This is a sign that the acid created by the bacteria has started consuming the base tissue of your tooth.
At this point, you may develop mild oral sensitivities to hot and cold.
This is also the stage where your gum line may begin to recede.
If left untreated, the condition of the tooth and surrounding gums are likely to worsen considerably over a short period of time.
Discolouration and Cavities
Discolouration appears at the later stage of the problem.
The white enamel of the tooth will start developing yellow or brown stains that won’t go away from standard oral care.
This will be followed by the formation of cavities on the affected tooth, a sign of bacterial damage.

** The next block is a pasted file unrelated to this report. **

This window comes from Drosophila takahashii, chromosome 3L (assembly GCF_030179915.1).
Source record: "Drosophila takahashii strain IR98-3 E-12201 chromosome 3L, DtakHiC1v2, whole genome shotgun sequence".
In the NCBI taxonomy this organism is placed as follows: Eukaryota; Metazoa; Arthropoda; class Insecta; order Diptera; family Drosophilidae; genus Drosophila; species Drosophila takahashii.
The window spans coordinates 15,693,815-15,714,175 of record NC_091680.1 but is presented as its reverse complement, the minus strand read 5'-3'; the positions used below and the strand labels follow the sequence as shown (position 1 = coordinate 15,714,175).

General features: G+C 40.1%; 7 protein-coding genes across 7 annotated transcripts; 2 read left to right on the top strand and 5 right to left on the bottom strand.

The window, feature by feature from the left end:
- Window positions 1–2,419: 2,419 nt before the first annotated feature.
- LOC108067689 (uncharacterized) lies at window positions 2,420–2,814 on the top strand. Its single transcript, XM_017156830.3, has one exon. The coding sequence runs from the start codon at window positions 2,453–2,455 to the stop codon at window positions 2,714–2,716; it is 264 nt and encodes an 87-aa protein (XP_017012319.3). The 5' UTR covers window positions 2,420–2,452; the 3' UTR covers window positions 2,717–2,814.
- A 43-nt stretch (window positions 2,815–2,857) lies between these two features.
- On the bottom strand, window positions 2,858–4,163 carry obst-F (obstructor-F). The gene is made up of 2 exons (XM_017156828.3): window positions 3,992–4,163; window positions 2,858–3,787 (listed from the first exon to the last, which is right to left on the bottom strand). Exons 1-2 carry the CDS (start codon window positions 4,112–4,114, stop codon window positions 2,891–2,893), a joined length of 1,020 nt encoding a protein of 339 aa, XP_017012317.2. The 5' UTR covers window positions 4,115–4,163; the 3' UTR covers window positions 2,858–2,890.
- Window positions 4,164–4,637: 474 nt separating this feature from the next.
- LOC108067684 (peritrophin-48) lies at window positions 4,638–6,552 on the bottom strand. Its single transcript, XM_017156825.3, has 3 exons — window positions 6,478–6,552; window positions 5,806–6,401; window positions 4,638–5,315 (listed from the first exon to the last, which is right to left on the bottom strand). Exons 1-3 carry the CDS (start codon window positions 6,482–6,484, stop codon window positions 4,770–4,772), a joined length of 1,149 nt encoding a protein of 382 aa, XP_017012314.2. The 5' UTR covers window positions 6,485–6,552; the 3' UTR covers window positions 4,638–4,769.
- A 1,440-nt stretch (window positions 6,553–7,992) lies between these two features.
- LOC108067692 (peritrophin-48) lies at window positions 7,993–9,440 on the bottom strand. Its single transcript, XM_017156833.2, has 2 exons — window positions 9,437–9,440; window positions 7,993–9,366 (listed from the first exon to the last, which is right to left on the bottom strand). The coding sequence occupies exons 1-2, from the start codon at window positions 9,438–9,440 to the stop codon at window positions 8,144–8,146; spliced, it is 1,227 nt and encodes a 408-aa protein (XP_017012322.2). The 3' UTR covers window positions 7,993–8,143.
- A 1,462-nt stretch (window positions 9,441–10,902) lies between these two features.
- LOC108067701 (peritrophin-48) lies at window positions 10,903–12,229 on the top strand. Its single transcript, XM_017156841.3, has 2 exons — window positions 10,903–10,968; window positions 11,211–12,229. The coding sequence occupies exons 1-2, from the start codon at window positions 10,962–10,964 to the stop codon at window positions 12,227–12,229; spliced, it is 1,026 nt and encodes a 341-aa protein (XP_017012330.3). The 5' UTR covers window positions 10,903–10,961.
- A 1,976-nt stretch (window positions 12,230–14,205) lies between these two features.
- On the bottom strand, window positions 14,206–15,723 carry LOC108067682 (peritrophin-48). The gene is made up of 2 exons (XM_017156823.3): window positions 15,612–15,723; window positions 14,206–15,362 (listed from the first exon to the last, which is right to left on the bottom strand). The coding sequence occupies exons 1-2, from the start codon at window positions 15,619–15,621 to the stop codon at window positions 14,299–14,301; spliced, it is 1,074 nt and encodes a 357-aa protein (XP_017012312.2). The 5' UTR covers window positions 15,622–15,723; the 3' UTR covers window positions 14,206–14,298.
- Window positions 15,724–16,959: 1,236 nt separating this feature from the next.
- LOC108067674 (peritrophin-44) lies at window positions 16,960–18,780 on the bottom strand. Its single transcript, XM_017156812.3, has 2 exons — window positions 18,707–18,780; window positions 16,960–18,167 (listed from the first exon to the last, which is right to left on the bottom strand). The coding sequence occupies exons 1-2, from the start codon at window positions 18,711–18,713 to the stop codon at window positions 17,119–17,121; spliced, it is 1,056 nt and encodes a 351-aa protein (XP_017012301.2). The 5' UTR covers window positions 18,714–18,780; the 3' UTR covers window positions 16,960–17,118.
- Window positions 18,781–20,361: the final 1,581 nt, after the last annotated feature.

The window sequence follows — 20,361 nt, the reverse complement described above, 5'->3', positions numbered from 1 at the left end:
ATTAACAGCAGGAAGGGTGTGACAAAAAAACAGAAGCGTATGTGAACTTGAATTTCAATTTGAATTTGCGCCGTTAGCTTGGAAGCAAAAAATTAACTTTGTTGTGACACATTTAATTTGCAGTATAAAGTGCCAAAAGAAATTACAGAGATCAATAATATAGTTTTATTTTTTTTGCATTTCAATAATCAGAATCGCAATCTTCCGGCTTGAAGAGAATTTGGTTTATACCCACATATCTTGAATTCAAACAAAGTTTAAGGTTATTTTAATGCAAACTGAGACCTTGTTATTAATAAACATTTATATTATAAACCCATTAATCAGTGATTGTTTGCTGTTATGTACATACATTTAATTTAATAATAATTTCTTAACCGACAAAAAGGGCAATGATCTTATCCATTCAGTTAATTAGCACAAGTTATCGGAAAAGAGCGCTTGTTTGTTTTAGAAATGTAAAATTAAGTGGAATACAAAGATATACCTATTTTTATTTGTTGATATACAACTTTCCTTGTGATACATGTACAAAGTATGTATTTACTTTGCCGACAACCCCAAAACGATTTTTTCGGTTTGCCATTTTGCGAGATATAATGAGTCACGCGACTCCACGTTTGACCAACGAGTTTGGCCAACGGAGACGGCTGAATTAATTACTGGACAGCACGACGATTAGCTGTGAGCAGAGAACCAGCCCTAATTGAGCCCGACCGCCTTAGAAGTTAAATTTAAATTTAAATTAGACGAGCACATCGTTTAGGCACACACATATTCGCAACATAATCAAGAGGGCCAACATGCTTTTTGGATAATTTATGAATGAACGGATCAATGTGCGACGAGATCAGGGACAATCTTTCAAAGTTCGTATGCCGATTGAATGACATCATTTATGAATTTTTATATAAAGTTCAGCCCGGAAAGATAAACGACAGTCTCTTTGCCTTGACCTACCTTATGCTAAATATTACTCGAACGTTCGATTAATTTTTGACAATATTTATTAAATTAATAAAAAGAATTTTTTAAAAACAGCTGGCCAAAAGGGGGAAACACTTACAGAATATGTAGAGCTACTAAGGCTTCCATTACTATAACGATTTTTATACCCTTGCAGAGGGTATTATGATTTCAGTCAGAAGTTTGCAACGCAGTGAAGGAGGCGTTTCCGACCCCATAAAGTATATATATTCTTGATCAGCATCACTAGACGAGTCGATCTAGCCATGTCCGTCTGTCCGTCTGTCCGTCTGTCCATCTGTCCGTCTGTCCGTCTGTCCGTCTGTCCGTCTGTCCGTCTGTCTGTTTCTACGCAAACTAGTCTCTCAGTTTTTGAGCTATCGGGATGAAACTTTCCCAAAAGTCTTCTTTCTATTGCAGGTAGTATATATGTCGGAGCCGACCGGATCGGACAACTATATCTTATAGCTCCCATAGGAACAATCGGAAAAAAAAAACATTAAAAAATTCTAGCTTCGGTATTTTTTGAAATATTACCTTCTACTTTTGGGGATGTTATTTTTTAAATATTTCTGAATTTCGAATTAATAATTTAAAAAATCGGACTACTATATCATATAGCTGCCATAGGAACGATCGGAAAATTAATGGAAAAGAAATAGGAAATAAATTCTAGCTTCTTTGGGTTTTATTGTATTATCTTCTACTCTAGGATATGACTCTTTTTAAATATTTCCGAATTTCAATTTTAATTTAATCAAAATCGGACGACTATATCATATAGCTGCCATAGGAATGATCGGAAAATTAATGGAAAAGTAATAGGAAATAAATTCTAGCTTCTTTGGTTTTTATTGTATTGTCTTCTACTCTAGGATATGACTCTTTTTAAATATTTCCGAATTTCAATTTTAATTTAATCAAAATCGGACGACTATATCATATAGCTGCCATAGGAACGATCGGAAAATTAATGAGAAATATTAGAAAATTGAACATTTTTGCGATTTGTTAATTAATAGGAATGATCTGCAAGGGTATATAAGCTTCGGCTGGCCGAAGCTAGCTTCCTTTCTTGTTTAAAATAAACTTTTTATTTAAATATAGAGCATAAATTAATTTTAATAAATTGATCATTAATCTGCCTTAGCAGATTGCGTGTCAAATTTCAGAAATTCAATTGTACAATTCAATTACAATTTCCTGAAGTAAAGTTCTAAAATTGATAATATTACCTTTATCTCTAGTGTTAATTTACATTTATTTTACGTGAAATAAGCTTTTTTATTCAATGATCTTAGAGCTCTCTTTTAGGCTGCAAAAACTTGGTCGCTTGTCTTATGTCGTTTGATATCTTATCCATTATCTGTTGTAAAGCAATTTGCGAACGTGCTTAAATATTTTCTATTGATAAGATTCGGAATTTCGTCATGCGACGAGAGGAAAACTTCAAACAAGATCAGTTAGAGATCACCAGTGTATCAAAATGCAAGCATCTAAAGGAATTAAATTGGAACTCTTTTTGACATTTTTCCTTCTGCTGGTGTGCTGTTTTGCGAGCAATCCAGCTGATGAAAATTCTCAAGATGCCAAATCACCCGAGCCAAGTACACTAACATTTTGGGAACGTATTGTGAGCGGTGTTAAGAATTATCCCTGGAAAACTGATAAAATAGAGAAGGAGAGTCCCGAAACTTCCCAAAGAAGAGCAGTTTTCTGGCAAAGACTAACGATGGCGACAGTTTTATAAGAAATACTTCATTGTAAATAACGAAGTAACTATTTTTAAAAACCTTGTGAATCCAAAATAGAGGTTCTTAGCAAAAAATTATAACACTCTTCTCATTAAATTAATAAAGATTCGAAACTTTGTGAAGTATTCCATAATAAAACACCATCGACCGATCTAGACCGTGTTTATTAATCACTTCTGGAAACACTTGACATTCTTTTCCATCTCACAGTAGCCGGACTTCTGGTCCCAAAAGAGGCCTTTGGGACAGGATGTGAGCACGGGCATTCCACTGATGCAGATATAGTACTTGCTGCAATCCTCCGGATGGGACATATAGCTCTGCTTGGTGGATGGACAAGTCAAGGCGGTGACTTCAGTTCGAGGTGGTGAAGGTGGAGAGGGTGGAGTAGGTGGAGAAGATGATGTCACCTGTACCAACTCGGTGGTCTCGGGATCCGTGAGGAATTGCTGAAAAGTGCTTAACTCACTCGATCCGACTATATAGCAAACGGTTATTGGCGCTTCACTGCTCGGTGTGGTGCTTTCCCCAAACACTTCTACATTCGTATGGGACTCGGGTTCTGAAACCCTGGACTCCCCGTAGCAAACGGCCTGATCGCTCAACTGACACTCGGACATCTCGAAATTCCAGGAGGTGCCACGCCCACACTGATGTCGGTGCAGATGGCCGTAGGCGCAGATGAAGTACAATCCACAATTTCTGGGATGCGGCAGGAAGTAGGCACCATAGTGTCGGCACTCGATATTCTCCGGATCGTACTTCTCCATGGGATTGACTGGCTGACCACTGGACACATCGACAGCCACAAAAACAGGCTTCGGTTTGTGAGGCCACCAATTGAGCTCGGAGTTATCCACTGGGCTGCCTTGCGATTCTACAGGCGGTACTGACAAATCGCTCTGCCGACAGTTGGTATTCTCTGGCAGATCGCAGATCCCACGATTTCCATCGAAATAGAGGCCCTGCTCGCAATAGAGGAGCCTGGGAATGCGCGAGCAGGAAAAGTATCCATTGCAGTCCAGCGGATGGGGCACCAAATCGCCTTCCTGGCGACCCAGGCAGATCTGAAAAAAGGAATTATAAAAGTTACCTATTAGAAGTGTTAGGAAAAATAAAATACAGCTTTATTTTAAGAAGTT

As root decay also affects the gums, your dentist may refer you to a periodontist for specialised care.
Periodontists are specialists in treating gum diseases, specialising in dental issues that may have other medical origins.
Cardiovascular diseases or problems associated with older age are possibilities to be considered.
Dentists urge patients not to ignore associated symptoms like swollen gums or inflammation on the part of the jaw where the tooth meets the gum.
The Risk of Periodontitis
Bacterial damage if left unchecked, can make its way beyond the enamel and gum, and into your jaws.
This condition is called periodontitis.
As this is a dental concern that can cause major permanent damage, it is essential that you visit a dentist as soon as you can.
Initially, patients will experience irritation and inflammation on the affected part of the gum line.
Gingivitis, with the removal of the source plaque and the adoption of a better oral hygiene routine, is repairable.